TOKYO -- Asian shares slipped on Friday, despite recent signs of optimism about the global economy, including recent rallies on Wall Street.
South Korea's Kospi lost 0.7% to 2,988.09. Australia's S&P/ASX 200 declined 0.7% to 7,381.50. Hong Kong's Hang Seng dipped 0.8% to 25,343.14, while the Shanghai Composite shed 0.1% to 3,514.03.
Heavy selling of some technology shares in after-hours trading cast a shadow. Apple dropped 5.4% in after-hours trading after the company’s fiscal fourth-quarter revenue fell short of Wall Street’s estimates. Amazon.com fell 4% in after-hours trading after its third-quarter earnings missed analysts’ forecasts.
“While sentiments may want to ride on the bullish moves in Wall Street overnight, market participants will also be digesting the weakness in big tech after-market, which may dampen some optimism,” said Yeap Jun Rong, market strategist at IG in Singapore.
The S&P 500 and Nasdaq reached new highs Thursday, as the market more than made up for modest losses a day earlier.
The S&P 500 rose 1% to 4,596.42, posting its third all-time high this week. More than 80% of the stocks in the benchmark index closed higher. Technology stocks, banks and a mix of companies that rely on consumer spending accounted for much of the gains.
The Nasdaq rose 1.4%, nudging the tech-heavy index to 15448.12, above its previous record high set Sept. 7. The Dow Jones Industrial Average rose 0.7% to 35,730.48, leaving it just shy of the all-time high it set on Tuesday.
The Russell 2000 index of small companies climbed 2%, to 2,297.98.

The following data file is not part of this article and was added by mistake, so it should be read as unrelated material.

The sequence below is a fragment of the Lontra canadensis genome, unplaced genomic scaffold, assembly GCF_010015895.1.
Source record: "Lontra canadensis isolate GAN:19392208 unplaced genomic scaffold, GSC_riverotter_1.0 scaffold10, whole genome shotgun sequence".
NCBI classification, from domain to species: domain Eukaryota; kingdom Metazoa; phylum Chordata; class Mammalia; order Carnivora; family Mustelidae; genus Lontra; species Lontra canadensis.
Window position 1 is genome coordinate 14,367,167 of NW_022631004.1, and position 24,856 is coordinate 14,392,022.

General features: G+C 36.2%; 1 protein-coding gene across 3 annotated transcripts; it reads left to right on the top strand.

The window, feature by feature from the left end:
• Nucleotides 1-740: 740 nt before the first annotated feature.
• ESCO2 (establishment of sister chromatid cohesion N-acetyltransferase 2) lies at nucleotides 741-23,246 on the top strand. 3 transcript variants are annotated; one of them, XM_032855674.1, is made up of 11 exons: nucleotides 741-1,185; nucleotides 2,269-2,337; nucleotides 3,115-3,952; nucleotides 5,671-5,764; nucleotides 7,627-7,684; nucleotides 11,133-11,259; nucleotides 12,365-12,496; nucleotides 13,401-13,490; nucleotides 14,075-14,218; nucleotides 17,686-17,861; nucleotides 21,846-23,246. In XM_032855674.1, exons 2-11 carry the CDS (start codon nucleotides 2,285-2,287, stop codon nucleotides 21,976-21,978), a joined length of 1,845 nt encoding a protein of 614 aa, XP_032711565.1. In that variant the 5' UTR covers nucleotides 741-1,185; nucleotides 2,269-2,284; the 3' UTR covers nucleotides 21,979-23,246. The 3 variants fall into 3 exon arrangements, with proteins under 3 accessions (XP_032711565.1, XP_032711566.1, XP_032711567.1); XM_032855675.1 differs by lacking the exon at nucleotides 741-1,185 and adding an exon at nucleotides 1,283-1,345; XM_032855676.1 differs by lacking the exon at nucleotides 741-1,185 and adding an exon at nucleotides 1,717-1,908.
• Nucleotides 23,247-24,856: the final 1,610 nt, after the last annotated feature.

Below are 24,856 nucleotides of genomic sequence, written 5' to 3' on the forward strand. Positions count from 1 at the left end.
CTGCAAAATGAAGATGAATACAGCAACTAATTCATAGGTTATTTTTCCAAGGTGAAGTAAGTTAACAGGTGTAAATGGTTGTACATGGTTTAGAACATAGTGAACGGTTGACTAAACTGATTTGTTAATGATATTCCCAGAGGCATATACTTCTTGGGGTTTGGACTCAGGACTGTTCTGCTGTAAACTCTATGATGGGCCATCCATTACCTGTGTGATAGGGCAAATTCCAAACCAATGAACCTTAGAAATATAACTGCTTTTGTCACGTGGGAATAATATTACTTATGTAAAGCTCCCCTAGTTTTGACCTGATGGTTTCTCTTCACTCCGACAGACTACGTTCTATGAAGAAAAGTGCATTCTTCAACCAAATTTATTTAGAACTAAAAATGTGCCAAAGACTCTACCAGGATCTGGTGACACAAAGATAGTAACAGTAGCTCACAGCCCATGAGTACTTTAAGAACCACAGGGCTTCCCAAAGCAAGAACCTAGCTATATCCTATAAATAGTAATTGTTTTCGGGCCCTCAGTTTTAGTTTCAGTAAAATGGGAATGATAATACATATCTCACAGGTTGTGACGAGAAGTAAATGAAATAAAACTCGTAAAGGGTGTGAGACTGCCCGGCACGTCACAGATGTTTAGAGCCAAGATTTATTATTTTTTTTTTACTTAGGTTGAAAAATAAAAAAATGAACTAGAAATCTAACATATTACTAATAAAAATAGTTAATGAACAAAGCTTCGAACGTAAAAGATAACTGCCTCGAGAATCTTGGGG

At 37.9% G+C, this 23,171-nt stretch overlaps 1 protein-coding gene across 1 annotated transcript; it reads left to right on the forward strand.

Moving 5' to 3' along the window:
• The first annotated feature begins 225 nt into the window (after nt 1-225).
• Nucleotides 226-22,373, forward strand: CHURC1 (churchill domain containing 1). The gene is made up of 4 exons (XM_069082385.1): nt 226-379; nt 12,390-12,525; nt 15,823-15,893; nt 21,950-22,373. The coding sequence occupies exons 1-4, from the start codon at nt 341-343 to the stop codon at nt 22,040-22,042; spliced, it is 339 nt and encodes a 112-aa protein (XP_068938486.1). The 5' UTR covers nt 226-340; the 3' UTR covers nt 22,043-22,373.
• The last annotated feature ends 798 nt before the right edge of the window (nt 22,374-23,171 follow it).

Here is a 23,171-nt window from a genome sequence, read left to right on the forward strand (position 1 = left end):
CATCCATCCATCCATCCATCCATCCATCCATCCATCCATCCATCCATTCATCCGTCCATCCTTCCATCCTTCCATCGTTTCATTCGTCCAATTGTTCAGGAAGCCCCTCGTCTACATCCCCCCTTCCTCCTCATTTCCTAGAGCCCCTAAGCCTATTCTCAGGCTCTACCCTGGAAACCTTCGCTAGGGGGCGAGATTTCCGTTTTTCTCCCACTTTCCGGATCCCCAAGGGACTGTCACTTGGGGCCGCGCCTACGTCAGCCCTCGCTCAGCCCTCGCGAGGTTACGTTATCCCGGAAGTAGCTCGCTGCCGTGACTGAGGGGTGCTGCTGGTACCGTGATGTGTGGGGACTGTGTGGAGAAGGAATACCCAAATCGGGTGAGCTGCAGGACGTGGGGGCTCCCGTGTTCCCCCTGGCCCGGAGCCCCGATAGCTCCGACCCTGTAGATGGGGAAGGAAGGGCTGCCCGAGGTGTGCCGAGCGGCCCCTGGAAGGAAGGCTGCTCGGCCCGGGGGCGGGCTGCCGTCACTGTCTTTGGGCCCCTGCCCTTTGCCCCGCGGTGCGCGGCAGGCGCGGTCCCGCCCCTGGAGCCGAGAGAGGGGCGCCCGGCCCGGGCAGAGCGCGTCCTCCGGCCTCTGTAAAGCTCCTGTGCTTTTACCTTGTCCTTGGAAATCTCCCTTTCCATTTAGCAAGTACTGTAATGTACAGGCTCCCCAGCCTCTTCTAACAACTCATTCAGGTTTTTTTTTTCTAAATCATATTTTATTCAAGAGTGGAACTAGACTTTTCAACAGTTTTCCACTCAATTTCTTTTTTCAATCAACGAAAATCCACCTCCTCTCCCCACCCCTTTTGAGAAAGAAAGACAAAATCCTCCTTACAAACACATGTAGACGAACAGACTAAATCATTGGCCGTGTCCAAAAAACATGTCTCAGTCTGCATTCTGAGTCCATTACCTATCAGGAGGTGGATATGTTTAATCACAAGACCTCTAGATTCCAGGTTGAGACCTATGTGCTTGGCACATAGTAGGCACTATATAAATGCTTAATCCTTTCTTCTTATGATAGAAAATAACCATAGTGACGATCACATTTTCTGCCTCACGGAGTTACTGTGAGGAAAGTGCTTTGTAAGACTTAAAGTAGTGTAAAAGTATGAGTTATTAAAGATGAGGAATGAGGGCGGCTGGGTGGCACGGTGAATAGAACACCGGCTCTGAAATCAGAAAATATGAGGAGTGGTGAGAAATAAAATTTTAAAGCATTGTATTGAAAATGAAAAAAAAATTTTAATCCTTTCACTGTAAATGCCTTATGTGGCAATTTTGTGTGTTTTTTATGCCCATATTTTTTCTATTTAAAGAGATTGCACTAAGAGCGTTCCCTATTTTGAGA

Smaller stocks outpaced the broader market in a sign that investors are more confident about economic growth.
Investors welcomed another encouraging batch of corporate earnings reports by companies such as Ford and Caterpillar. With just over a third of S&P 500 companies having reported results for the July-September quarter, some 66% have posted earnings and revenue that topped Wall Street's estimates, according to S&P Global Market Intelligence.
Low interest rates and growing company earnings have kept investors in a buying mood, said Sameer Samana, senior global market strategist at Wells Fargo Investment Institute.
“If you look at the economic data and you look at earnings, even though we’re probably past what could be considered peak growth rates, they’re still growing at very healthy levels,” he said.
Bond yields edged higher. The yield on the 10-year Treasury rose to 1.57% from 1.53%.
Outside of earnings, investors got a mixed bag of economic updates Thursday.
Hampered by rising COVID-19 cases and persistent supply shortages, the U.S. economy slowed sharply to a 2% annual growth rate in the July-September period, according to the Commerce Department. That marks the weakest quarterly expansion since the recovery from the pandemic recession began last year.
The Labor Department released a more upbeat report on the nation's unemployment situation. The number of Americans applying for unemployment benefits fell to a pandemic low last week, another sign that the job market and economy continue to recover from last year’s coronavirus recession.
“There's a cocktail of economic news coming out that is strong and positive, but in some cases lackluster,” Ball said. “That combination, in total, is probably good for the staying power of the economy.”
Both the pace of economic growth and the state of the jobs market are on investors' minds as they look ahead to the Federal Reserve's meeting next week to see how it moves forward with plans to trim bond purchases and its position on interest rates.
Rising energy prices have also raised concerns about the cost for consumers as they pay more to fill gas tanks and heat homes. U.S. crude oil prices inched up 0.2% Thursday and have jumped more than 70% so far this year.
Benchmark U.S. crude inched up 1 cent to $82.82 a barrel. Brent crude, the international standard, rose 14 cents to $84.46 a barrel.
In currency trading, the U.S. dollar inched down to 113.54 Japanese yen from 113.56 yen. The euro cost $1.1678, down from $1.1679.
AP Business Writers Damian J. Troise and Alex Veiga contributed.